Zappos — One of Zappos’ core values is ‘Create Fun and Little Weirdness’. Zappos motivates people to create funny situations in everyday work and laugh at themselves. The company encourages employees to do things differently, in a little unconventional way so that the employees could think outside the box and be creative.
Zappos CEO says that ‘fun and weirdness’ makes employees more engaged with the work, and the company as a whole becomes innovative. It builds spirit, breaks down barriers among employees, and improves communication. It helps in creating the community.
Fun At Walmart — Once Sam Walton(Walmart’s founder) wore a grass court and did a hula dance on wall street after losing a bet with one of his colleagues. One of the senior managers had to wrestle a bear after losing a challenge with his crew regarding sales projections. Another time, the Vice-president of the company had to come dressed in pink tights and a long blonde wig and ride a white horse around the town square.
Once Wal-mart’s president was made to wear a crazy dress and ride a donkey around the store’s parking lot. One of the executives had asked even customers to play hide and seek to collect mystery prizes. There was a ‘Kiss-the-pig’ contest to raise money for charity. The manager who ended up with the most donations had to kiss a pig. There was a costume competition, fashion shows using senior people. There’s the world championship of the ‘Moon Pie Eating’ contest.
Wal-mart’s culture encourages employees to think up all sorts of crazy ideas that break the mould and fight monotony.
METHOD — The company Method also has several programs to encourage fun in the workplace. There is a day of Food-fight, a day of showing a weird moustache design, a day of crazy costumes, a day of Ping-Pong competition. The employees have their freedom to modify the interior of their place and make it weird.
Bill Campbell says, “Letting people go is a failure of management, not one of any of the people who are being let go.” So, it is important for management to let people leave with their heads held high. Treat them well, with respect. Be generous with a severance package. Send out a note internally celebrating their accomplishments.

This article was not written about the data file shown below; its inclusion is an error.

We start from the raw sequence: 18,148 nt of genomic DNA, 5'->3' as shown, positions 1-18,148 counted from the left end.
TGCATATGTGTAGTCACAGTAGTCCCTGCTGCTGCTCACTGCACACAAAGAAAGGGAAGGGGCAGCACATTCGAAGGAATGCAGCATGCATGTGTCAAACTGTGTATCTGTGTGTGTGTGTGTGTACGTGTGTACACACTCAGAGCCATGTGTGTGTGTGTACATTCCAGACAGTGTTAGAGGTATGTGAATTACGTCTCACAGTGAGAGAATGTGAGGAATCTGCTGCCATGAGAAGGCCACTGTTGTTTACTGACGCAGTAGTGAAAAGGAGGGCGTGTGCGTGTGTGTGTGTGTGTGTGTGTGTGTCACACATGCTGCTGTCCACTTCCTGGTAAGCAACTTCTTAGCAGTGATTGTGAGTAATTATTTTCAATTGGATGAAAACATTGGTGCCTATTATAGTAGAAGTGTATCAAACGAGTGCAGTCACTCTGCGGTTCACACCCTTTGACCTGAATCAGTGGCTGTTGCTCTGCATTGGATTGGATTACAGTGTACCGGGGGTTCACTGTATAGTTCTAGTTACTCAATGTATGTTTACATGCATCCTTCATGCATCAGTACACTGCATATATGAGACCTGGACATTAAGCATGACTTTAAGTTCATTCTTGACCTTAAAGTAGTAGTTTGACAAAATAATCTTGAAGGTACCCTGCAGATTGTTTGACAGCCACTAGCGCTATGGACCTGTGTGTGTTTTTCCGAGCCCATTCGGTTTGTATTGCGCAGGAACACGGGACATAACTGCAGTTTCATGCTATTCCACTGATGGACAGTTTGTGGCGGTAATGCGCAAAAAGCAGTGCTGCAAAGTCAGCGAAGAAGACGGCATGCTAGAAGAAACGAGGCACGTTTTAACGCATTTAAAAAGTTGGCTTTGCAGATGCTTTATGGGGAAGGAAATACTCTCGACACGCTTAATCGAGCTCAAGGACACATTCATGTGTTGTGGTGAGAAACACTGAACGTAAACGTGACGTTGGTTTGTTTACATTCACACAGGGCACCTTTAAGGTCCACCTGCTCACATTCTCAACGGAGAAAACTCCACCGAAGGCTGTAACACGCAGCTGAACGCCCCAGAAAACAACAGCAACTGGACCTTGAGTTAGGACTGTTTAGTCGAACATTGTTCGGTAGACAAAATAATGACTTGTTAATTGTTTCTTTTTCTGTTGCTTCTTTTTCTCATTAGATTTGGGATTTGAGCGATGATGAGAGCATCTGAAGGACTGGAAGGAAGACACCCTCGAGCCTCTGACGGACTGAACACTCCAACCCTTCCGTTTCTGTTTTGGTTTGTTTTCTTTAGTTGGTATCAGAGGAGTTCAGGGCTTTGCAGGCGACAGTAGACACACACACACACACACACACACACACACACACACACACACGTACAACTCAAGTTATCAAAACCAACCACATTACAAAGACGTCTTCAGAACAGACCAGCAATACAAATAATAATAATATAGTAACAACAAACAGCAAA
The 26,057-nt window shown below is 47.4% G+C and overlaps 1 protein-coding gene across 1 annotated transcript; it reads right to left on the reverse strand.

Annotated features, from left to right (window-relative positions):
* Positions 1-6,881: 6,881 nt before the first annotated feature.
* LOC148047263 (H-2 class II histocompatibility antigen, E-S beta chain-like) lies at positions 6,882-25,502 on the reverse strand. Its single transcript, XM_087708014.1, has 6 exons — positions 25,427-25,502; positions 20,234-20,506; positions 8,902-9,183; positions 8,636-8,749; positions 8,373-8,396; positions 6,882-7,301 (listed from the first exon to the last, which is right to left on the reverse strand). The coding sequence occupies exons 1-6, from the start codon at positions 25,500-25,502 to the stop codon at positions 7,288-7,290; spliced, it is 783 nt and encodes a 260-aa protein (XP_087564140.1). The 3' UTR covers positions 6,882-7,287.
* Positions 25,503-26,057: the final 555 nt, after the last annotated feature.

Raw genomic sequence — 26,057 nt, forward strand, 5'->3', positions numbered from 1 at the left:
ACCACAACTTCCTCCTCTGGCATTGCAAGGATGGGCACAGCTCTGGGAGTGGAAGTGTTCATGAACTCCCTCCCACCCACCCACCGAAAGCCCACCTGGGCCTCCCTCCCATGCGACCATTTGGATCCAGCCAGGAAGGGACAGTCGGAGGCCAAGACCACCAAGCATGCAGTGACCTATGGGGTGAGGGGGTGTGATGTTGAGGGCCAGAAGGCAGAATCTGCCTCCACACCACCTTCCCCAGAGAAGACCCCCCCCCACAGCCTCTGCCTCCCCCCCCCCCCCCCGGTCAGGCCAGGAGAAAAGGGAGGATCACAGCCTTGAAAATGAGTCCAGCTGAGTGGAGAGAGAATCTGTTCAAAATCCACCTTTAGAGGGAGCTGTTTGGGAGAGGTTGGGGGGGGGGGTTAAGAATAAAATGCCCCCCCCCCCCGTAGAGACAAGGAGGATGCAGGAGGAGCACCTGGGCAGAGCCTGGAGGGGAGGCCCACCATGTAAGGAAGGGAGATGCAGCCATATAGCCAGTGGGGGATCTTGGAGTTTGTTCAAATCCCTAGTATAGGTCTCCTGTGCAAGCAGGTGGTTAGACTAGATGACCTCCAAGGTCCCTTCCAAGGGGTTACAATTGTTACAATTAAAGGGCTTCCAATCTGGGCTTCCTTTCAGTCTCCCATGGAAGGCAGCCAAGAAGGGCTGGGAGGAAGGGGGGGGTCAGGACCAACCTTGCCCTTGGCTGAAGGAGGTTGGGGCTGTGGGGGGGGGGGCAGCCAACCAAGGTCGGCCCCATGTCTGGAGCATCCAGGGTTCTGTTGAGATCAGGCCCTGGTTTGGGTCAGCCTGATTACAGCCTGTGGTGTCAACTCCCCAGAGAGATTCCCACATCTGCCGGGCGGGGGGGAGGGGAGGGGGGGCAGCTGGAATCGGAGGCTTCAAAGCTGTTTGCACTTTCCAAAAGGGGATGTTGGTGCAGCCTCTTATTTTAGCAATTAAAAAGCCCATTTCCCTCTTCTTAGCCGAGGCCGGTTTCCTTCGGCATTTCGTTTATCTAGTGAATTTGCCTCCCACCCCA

Ben Horowitz says, “Treating the departing people well is important for the morale and well being of the remaining team.” He further adds, “Many of the people whom you lay off will have closer relationships with the people who stay than you do, so treat them with the appropriate level of respect. Still, the company must move forward, so be careful not to apologize too much.”
Research also confirms that people who stay back follow who’s doing the layoffs and how good an explanation laid-off employees get.
Layoffs impacts both the laid-off people and the people who stay on with the company.
To build a community in the workplace, a leader has to set the tone. He/she has to show respect and care for everyone. He/she has to create an environment where people can feel secure, trust each other, get support & encouragement, can connect, and collaborate for a greater future goal.
References: Trillion-Dollar Coach by Alan Eagle, Eric Schmidt, and Jonathan Rosenberg, Creativity, Inc. by Amy Wallace and Edwin Catmull, The Hard Thing About Hard Things by Ben Horowitz, Delivering Happiness by Tony Hsieh, Interviews with CEOs -Videos by Stanford Graduate School Of Business, Sam Walton’s Made in America, What Great Brands Do by Denise Lee John, Zappos Blog, Jack:: Straight From The Gut by Jack Welch, Principles By Ray Dalio, Crucial Conversations by Al Switzler, Joseph Grenny, and Ron McMillan, What It Takes: Lessons in the Pursuit of Excellence by Stephen A. Schwarzman, The Fearless Organisation: Interview by Amy C. Edmondson, The Failure-Tolerant Leader -A HBR Article by Richard Farson and Ralph Keyes, Radical Candor by Kim Scott, Article on Questioning Culture by Ted Thomas and James Thomas, HBR Article-Rebuilding Companies as Communities — Henry Mintzberg.